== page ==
Passwords are no longer a secure method of identity verification
With World Password Day on May 7, many techies are shifting their focus to security practices. Passwords have been a staple for account identity verification for years, but with passwords continually reused or becoming easier to guess, users are realizing how vulnerable the tactic can be.
More than half (56%) of IT professionals believe that eliminating passwords would improve the security of their organization. Some 54% of IT professionals said they believe that eliminating passwords would improve user convenience, according to a recent Yubico report.
"A password is about knowing a shared secret: I know something, you know something," said Jerrod Chong, Chief Solutions Officer at Yubico, which is a leading contributor to the FIDO2, WebAuthn, and FIDO Universal 2nd Factor open authentication standards.
However, problems arise when cybercriminals get hold of those passwords or accounts, Chong said.
The password problem
"If you just knew one password and only one other service in the entire world had this other shared secret, it wouldn't be that bad of a world," Chong said. "The problem is you have many sites or services in which you use and you reuse the same password.
"All it takes is one bad actor that reveals your shared secret, and if you reuse that password, you're going to be in bad shape because all sites that you use this password on could be compromised," Chong said.
The second problem has to do with a password being transmitted over insecure means.
"For example, if I wanted to log online to the bank, I put in a password. It's really easy for a bad site to pretend to be the bank and get the shared password as well. So now you have this issue of the transport, and being able to phish a user is super easy right now," Chong said.
Removing passwords would not only be more secure for organizations, but it would also create a better user experience, according to Chong. Passwords can be annoying, especially when using two-factor authentication, being forced to remember odd security questions, or just remembering loads of different passwords.
However, there are other forms of authentication that are proven more useful, Chong said.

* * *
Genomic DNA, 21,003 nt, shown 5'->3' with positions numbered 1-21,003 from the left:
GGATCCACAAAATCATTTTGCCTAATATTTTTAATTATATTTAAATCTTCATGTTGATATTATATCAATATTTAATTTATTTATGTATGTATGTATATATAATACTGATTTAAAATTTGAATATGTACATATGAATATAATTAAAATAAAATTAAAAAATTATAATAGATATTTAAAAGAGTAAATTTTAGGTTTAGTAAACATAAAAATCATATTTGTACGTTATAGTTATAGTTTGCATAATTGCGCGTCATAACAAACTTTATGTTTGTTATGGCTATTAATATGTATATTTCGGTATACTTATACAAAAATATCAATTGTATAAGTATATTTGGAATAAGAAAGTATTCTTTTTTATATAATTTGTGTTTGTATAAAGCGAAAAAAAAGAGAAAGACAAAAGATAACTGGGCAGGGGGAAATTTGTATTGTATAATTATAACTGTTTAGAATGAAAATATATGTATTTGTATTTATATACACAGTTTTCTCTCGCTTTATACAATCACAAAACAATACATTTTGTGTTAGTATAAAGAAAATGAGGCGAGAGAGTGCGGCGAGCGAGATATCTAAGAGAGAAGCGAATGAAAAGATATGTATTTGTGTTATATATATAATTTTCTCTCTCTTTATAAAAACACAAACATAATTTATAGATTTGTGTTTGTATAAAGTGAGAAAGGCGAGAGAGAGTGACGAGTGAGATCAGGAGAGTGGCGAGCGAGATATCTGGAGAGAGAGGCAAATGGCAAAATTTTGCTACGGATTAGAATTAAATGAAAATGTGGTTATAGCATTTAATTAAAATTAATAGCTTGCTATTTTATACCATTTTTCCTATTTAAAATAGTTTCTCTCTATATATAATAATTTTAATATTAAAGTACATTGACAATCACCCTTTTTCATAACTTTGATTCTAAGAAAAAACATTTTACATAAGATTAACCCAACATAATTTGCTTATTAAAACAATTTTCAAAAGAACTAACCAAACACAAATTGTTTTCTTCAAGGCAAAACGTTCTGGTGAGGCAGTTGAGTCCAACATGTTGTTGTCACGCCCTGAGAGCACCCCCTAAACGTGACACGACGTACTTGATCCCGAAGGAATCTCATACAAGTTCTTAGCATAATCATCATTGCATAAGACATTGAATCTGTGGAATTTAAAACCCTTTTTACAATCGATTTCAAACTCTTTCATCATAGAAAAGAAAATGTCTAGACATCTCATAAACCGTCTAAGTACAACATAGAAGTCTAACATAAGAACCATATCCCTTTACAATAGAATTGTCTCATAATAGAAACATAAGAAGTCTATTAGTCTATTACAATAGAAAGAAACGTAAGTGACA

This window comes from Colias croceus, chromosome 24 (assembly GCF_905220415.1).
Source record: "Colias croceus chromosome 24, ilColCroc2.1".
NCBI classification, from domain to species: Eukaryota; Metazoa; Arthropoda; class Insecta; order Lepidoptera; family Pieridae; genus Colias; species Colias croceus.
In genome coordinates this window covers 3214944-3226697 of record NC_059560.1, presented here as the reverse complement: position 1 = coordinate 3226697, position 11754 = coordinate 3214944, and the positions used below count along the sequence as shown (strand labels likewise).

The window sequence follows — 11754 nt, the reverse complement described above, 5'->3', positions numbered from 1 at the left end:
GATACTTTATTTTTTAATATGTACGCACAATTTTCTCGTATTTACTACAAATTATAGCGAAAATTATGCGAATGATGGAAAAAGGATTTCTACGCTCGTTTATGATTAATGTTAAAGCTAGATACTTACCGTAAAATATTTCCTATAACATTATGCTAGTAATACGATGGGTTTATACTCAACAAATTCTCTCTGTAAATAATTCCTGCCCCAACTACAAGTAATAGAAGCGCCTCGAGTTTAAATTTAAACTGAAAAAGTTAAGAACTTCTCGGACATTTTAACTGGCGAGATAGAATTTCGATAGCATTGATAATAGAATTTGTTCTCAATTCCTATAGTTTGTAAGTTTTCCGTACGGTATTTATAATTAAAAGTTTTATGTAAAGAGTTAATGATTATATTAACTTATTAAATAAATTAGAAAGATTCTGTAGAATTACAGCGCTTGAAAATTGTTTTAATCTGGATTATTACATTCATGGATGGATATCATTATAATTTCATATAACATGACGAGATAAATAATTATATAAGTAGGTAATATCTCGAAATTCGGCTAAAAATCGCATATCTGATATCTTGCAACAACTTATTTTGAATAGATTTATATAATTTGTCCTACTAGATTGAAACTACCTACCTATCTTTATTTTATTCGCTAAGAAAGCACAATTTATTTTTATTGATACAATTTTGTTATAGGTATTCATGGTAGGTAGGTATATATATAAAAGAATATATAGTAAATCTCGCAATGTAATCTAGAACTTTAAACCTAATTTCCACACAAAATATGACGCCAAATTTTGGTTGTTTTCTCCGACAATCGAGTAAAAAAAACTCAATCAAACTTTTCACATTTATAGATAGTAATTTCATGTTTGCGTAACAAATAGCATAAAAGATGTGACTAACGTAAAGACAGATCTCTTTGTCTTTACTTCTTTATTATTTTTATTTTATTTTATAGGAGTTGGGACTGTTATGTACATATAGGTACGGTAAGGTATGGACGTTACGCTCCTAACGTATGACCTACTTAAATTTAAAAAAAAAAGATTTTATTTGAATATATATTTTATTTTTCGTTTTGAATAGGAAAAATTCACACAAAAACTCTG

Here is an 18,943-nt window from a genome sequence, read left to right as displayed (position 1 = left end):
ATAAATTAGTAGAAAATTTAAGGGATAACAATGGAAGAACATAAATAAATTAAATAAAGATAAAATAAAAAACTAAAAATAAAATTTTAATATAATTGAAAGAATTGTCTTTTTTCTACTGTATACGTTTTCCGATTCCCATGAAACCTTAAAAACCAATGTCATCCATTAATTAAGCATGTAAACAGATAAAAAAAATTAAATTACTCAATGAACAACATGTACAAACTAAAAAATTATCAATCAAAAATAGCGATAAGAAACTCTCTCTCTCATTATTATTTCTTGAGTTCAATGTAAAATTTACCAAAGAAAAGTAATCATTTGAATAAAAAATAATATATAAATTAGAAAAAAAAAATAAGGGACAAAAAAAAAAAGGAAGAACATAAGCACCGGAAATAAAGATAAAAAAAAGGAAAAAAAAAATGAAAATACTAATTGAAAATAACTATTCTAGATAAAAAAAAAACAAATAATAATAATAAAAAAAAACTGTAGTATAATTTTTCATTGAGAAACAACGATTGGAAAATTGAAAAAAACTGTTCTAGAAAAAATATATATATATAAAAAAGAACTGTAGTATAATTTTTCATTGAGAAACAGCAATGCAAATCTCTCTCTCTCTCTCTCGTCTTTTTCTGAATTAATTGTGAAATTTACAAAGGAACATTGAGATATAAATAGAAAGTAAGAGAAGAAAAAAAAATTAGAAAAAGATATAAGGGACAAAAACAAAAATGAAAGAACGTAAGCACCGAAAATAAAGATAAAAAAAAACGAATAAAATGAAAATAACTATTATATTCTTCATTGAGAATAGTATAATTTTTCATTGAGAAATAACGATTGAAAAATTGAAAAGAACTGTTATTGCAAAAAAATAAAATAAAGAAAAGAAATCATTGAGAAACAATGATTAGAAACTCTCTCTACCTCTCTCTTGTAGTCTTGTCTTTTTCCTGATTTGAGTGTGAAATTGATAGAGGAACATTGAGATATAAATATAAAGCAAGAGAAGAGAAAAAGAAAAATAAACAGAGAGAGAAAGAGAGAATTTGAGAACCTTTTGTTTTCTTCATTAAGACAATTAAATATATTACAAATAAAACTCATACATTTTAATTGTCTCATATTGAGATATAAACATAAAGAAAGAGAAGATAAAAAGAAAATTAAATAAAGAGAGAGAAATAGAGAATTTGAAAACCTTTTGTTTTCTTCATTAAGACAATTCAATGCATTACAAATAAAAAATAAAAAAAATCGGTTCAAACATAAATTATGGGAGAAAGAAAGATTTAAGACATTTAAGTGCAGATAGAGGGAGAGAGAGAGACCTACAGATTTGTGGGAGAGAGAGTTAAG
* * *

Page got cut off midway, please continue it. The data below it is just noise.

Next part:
"There is a proven technology that is not a shared password--it's what we call public key cryptography. [This tech] is not based on shared passwords, it's based on private public keys. This means that the user has a private key, and the entity (the service, the bank, etc.) has the public key," Chong said. "You need the combination of the private key and the public key to decrypt the information."
Continuing the bank example, Chong said that the experience is like if "the bank was doing a cryptographic handshake between the operating system that you have and the user."
This process takes the deployment aspect away from the user, so the user doesn't accidentally download malware or other malicious material. Additionally, there is no content to phish since the user isn't sending anything directly to the bank or service, according to Chong.
"No one is stealing this private key unless you went up to the user and whacked them in the head," Chong said.
"At the end of the day, it's about frictionless login that provides a very simple, easy to understand, usability for the service," Chong noted. "Passwordless means that for most people."
Biometrics also falls into the category of passwordless, Chong noted. Many smartphones use the touch ID or face ID sensors for authentication, which is intrinsically more secure than inputting a password.
The majority (65%) of IT professionals believe the use of biometrics would increase security in their organization; more than half (52%) said a hardware security key would also be a better form of security than a password, the Yubico report found.
Passwords have been used for so long that many people still resort to them out of comfortability, but passwordless is definitely where the future of authentication is moving, according to Chong.
For more, check out The end of passwords: Industry experts explore the possibilities and challenges on TechRepublic.